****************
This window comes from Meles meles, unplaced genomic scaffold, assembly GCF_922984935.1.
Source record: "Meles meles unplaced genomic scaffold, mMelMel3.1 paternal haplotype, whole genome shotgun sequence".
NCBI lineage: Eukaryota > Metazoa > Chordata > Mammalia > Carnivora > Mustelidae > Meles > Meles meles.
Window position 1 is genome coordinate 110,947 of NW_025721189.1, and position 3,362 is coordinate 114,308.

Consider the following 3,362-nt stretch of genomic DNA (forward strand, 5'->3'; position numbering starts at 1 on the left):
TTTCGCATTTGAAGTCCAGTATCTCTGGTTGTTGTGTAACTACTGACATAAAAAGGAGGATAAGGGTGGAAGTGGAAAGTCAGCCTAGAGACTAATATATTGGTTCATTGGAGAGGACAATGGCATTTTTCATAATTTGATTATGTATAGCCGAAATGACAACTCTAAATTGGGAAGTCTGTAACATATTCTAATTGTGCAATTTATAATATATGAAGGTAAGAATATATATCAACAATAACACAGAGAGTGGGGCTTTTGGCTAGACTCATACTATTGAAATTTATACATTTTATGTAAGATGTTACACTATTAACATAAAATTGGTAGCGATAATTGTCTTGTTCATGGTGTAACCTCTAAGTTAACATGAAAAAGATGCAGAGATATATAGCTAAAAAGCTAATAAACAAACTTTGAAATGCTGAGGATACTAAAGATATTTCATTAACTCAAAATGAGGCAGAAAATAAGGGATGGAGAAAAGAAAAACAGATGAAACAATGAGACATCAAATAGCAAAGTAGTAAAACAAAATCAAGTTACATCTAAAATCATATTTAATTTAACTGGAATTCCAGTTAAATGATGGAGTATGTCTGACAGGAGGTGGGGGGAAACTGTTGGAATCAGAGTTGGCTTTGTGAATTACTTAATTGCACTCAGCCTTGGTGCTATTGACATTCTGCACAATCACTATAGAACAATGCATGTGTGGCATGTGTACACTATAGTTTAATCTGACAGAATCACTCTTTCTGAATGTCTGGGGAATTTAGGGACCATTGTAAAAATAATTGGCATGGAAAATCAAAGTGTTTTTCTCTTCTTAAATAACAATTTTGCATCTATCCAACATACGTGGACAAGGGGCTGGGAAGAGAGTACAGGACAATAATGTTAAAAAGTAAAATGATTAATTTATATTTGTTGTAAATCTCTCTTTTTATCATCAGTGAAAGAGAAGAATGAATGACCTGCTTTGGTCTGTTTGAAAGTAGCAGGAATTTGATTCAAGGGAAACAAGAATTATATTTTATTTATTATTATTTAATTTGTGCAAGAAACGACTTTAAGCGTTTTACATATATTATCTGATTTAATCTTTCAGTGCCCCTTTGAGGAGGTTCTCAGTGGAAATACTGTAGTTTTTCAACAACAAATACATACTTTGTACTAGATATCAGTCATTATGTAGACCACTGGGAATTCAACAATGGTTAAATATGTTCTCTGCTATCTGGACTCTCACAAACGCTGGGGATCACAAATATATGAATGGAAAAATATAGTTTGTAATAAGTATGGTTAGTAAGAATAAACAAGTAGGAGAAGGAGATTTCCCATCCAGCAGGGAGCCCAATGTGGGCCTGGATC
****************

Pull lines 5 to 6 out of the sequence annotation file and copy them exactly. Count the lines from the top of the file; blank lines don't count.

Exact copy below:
Consider the following 3,362-nt stretch of genomic DNA (forward strand, 5'->3'; position numbering starts at 1 on the left):
TTTCGCATTTGAAGTCCAGTATCTCTGGTTGTTGTGTAACTACTGACATAAAAAGGAGGATAAGGGTGGAAGTGGAAAGTCAGCCTAGAGACTAATATATTGGTTCATTGGAGAGGACAATGGCATTTTTCATAATTTGATTATGTATAGCCGAAATGACAACTCTAAATTGGGAAGTCTGTAACATATTCTAATTGTGCAATTTATAATATATGAAGGTAAGAATATATATCAACAATAACACAGAGAGTGGGGCTTTTGGCTAGACTCATACTATTGAAATTTATACATTTTATGTAAGATGTTACACTATTAACATAAAATTGGTAGCGATAATTGTCTTGTTCATGGTGTAACCTCTAAGTTAACATGAAAAAGATGCAGAGATATATAGCTAAAAAGCTAATAAACAAACTTTGAAATGCTGAGGATACTAAAGATATTTCATTAACTCAAAATGAGGCAGAAAATAAGGGATGGAGAAAAGAAAAACAGATGAAACAATGAGACATCAAATAGCAAAGTAGTAAAACAAAATCAAGTTACATCTAAAATCATATTTAATTTAACTGGAATTCCAGTTAAATGATGGAGTATGTCTGACAGGAGGTGGGGGGAAACTGTTGGAATCAGAGTTGGCTTTGTGAATTACTTAATTGCACTCAGCCTTGGTGCTATTGACATTCTGCACAATCACTATAGAACAATGCATGTGTGGCATGTGTACACTATAGTTTAATCTGACAGAATCACTCTTTCTGAATGTCTGGGGAATTTAGGGACCATTGTAAAAATAATTGGCATGGAAAATCAAAGTGTTTTTCTCTTCTTAAATAACAATTTTGCATCTATCCAACATACGTGGACAAGGGGCTGGGAAGAGAGTACAGGACAATAATGTTAAAAAGTAAAATGATTAATTTATATTTGTTGTAAATCTCTCTTTTTATCATCAGTGAAAGAGAAGAATGAATGACCTGCTTTGGTCTGTTTGAAAGTAGCAGGAATTTGATTCAAGGGAAACAAGAATTATATTTTATTTATTATTATTTAATTTGTGCAAGAAACGACTTTAAGCGTTTTACATATATTATCTGATTTAATCTTTCAGTGCCCCTTTGAGGAGGTTCTCAGTGGAAATACTGTAGTTTTTCAACAACAAATACATACTTTGTACTAGATATCAGTCATTATGTAGACCACTGGGAATTCAACAATGGTTAAATATGTTCTCTGCTATCTGGACTCTCACAAACGCTGGGGATCACAAATATATGAATGGAAAAATATAGTTTGTAATAAGTATGGTTAGTAAGAATAAACAAGTAGGAGAAGGAGATTTCCCATCCAGCAGGGAGCCCAATGTGGGCCTGGATC